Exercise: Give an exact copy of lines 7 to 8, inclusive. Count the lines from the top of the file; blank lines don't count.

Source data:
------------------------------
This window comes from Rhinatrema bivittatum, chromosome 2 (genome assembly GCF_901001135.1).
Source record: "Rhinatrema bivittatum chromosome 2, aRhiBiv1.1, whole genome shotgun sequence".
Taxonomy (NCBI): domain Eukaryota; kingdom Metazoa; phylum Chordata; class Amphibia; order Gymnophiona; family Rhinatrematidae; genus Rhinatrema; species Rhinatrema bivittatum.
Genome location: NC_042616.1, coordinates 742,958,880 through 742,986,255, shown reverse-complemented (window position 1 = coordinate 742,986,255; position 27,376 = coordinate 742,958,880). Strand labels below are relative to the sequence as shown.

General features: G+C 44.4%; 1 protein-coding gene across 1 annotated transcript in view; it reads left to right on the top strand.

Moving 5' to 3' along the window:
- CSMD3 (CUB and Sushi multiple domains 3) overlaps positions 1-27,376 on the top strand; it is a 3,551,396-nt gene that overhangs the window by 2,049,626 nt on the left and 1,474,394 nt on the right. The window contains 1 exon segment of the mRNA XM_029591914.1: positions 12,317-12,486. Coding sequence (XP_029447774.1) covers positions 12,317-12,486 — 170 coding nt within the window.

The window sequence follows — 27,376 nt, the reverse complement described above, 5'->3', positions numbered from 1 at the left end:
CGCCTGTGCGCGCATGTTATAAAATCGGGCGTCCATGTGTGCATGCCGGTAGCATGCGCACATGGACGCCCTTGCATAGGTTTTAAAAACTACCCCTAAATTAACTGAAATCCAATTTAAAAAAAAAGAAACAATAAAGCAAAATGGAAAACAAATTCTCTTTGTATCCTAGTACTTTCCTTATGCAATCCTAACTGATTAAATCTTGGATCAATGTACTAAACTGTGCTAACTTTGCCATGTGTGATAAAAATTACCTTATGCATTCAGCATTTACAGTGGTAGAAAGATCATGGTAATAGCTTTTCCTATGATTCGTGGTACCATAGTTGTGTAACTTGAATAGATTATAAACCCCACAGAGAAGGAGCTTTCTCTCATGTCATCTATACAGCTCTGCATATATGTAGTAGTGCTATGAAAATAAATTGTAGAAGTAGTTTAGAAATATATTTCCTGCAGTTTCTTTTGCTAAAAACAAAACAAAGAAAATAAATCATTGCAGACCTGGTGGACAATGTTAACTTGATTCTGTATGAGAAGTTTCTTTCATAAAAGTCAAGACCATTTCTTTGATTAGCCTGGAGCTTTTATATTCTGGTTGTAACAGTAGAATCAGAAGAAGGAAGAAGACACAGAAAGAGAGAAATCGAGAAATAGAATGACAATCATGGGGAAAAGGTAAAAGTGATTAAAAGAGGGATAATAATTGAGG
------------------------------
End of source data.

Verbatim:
- CSMD3 (CUB and Sushi multiple domains 3) overlaps positions 1-27,376 on the top strand; it is a 3,551,396-nt gene that overhangs the window by 2,049,626 nt on the left and 1,474,394 nt on the right. The window contains 1 exon segment of the mRNA XM_029591914.1: positions 12,317-12,486. Coding sequence (XP_029447774.1) covers positions 12,317-12,486 — 170 coding nt within the window.

The window sequence follows — 27,376 nt, the reverse complement described above, 5'->3', positions numbered from 1 at the left end: